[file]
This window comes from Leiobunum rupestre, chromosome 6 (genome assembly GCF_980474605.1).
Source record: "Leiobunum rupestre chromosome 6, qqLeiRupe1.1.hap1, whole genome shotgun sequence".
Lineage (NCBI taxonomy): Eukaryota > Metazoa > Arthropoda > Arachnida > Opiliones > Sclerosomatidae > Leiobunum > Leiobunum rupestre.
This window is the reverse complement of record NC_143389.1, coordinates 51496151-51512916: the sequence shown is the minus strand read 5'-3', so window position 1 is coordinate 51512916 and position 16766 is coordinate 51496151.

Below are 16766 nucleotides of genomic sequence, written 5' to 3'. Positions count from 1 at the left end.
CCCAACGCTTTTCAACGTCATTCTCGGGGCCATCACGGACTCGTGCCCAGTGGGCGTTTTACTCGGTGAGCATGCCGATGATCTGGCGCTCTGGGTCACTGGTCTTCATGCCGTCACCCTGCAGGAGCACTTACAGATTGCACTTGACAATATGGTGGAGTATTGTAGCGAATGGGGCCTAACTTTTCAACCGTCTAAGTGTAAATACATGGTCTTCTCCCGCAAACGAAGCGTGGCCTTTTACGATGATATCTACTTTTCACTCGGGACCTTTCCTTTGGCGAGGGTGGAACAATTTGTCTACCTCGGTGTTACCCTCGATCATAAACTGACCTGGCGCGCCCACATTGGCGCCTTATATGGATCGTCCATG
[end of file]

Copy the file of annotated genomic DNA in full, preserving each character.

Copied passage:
This window comes from Leiobunum rupestre, chromosome 6 (genome assembly GCF_980474605.1).
Source record: "Leiobunum rupestre chromosome 6, qqLeiRupe1.1.hap1, whole genome shotgun sequence".
Lineage (NCBI taxonomy): Eukaryota > Metazoa > Arthropoda > Arachnida > Opiliones > Sclerosomatidae > Leiobunum > Leiobunum rupestre.
This window is the reverse complement of record NC_143389.1, coordinates 51496151-51512916: the sequence shown is the minus strand read 5'-3', so window position 1 is coordinate 51512916 and position 16766 is coordinate 51496151.

Below are 16766 nucleotides of genomic sequence, written 5' to 3'. Positions count from 1 at the left end.
CCCAACGCTTTTCAACGTCATTCTCGGGGCCATCACGGACTCGTGCCCAGTGGGCGTTTTACTCGGTGAGCATGCCGATGATCTGGCGCTCTGGGTCACTGGTCTTCATGCCGTCACCCTGCAGGAGCACTTACAGATTGCACTTGACAATATGGTGGAGTATTGTAGCGAATGGGGCCTAACTTTTCAACCGTCTAAGTGTAAATACATGGTCTTCTCCCGCAAACGAAGCGTGGCCTTTTACGATGATATCTACTTTTCACTCGGGACCTTTCCTTTGGCGAGGGTGGAACAATTTGTCTACCTCGGTGTTACCCTCGATCATAAACTGACCTGGCGCGCCCACATTGGCGCCTTATATGGATCGTCCATG